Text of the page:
Technology Is Changing Us

Head

Technology is changing us. It’s changing the way we live, the way we think, the way we communicate, and even the way our brains work. In this post, I will look at many of the ways it is changing us.

We’re too distracted to think deeply about anything. Tim Challies said, “The digital explosion has changed the way the adult brain functions. It has placed many of us into what has been described as a state of continuous partial attention, a state in which we devote partial attention to many tasks simultaneously.” The Bible says to “Be still and know that I’m God,” but we are often too distracted to do this. Our minds are so scattered that we lose the ability to devote any time to sustained reflection. Jacques Ellul (writing in the 1950s) said that the person absorbed by modern communication media, “falls prey to these ways of acquiring information,” and is “profoundly incapable of meditation and reflection.”

We are in danger of living shallow lives. Tim Challies writes, “Here is one of the great dangers we face as Christians: With the ever-present distractions in our lives, we are quickly becoming a people of shallow thoughts, and shallow thoughts will lead to shallow living. There is a simple and inevitable progression at work here: Distraction > Shallow Thinking > Shallow Living.”

We are too busy. Our lives are so filled with technology – Facebook, Twitter, Hulu, Netflix, texting – that many of us just don’t have the time to rest. With all this media demanding our attention, we just don’t have time to invest in the relationships that are most important to us. According to Michael Wolff of USA Today, “The average adult spends 11 hours a day on digital media and 23 hours a week texting.” At the same time, my Bible app occasionally pops up with a message, “Just five minutes of Bible reading a day can make a difference.” Might this suggest that our priorities are out of synch?

We are becoming single-mindedly devoted to our devices. Our smartphone is quickly becoming our first reaction for everything. It’s the first thing we check when we wake up. It’s the first thing some of us go to when something exciting happens (to post it on Facebook). It’s likely the first thing most of us look at when we have a spare minute. We are devoted to our devices. When we use our technology this much, it becomes so instinctive that we don’t even know why we are doing it, and we’re completely unaware of what it is doing to us.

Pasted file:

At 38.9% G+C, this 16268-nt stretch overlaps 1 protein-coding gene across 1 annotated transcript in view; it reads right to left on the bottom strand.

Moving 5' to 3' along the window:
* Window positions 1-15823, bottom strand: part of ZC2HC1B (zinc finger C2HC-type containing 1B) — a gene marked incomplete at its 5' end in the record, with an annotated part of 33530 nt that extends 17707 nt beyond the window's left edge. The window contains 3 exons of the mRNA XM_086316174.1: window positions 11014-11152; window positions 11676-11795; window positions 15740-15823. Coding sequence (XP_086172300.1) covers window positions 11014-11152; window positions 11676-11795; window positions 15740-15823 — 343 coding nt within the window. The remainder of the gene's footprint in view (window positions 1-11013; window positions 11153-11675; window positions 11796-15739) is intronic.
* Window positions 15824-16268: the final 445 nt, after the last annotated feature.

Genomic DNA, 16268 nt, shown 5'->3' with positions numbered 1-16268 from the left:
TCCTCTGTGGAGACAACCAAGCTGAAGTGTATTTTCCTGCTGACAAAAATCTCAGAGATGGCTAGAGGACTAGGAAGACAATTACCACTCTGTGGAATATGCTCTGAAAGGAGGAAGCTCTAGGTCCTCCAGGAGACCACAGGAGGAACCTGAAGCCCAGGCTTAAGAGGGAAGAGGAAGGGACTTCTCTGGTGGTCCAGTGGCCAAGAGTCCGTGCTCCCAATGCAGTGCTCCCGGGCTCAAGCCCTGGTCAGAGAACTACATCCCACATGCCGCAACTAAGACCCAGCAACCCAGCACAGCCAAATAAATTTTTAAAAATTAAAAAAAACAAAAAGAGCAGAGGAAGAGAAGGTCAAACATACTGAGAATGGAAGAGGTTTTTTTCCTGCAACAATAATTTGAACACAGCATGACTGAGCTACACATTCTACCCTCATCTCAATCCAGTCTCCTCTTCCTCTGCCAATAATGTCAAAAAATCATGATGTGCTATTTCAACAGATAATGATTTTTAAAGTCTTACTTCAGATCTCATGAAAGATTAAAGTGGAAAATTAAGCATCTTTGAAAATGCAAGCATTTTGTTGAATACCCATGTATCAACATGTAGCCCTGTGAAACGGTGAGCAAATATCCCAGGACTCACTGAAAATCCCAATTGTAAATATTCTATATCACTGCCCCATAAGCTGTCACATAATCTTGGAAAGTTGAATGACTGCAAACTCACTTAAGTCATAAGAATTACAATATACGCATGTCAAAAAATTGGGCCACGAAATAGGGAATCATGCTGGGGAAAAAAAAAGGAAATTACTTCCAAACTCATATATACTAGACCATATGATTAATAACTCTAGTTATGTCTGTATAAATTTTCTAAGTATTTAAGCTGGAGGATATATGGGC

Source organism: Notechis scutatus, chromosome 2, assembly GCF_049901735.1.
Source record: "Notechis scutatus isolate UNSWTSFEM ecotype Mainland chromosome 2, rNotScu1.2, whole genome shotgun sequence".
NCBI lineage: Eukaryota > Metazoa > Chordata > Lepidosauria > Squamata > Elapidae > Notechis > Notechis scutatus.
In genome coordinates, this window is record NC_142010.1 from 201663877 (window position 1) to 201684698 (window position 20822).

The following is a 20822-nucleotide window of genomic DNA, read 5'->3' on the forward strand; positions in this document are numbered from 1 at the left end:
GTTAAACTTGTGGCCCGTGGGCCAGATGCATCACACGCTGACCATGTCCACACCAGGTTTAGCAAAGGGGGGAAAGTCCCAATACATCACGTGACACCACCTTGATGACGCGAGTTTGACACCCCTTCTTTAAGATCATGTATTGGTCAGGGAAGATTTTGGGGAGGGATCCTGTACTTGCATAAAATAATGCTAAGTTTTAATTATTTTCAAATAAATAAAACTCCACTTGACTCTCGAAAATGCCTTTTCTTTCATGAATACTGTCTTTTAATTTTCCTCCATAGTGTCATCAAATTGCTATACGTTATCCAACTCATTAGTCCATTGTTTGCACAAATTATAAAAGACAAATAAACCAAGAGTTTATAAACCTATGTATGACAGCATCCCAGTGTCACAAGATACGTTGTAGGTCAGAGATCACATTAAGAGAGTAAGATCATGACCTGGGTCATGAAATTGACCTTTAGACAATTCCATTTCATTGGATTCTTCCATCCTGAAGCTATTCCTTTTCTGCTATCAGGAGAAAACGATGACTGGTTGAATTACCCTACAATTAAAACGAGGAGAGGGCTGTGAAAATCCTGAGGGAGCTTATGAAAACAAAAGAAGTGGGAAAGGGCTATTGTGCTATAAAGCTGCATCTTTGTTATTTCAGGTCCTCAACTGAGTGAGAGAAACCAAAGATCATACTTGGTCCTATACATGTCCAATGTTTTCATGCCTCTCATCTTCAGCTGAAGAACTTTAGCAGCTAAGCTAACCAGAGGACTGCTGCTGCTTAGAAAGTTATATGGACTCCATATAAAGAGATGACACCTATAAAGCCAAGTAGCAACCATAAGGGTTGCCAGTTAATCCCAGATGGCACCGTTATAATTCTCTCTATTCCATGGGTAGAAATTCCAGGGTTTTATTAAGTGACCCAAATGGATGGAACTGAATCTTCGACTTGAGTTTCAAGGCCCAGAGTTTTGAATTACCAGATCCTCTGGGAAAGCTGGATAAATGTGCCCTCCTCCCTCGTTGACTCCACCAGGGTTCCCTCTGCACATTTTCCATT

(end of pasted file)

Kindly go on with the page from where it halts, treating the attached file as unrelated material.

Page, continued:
We struggle to live purposefully. Dorothy Day said, “I get so busy doing the things I want to do, love doing, that I forget to ask myself the why of it all; and I forget to ask myself what might be, what ought be, because I’m in the midst of doing, doing.” Our lives can become so busy with relentless media consumption that we are never able to deeply contemplate the deeper things in life. It can become so difficult for us to slow our lives down that we never ask why we are doing certain things, and our lives can end up lacking meaning or purpose.

We embrace the technological values of speed and efficiency over the biblical values of patience and faithfulness. Technological advances provide us with quicker and more efficient ways of communicating, but we must be careful not to make these ultimate values. The Bible upholds opposing values patience and faithfulness as important. If we make efficiency an ultimate value, we can come to question the importance of rest, prayer and Sabbath.

What about you? Do you agree with this assessment? Which of these best describe how technology impacts you?

–Ryan Satrom

Interested in this topic? Check out some of my other post on How Technology Changes How We Communicate and Living Faithfully In A Technology-Saturated World.


Leave a Reply

Fill in your details below or click an icon to log in:

WordPress.com Logo

You are commenting using your WordPress.com account. Log Out / Change )

Twitter picture

You are commenting using your Twitter account. Log Out / Change )

Facebook photo

You are commenting using your Facebook account. Log Out / Change )

Google+ photo

You are commenting using your Google+ account. Log Out / Change )

Connecting to %s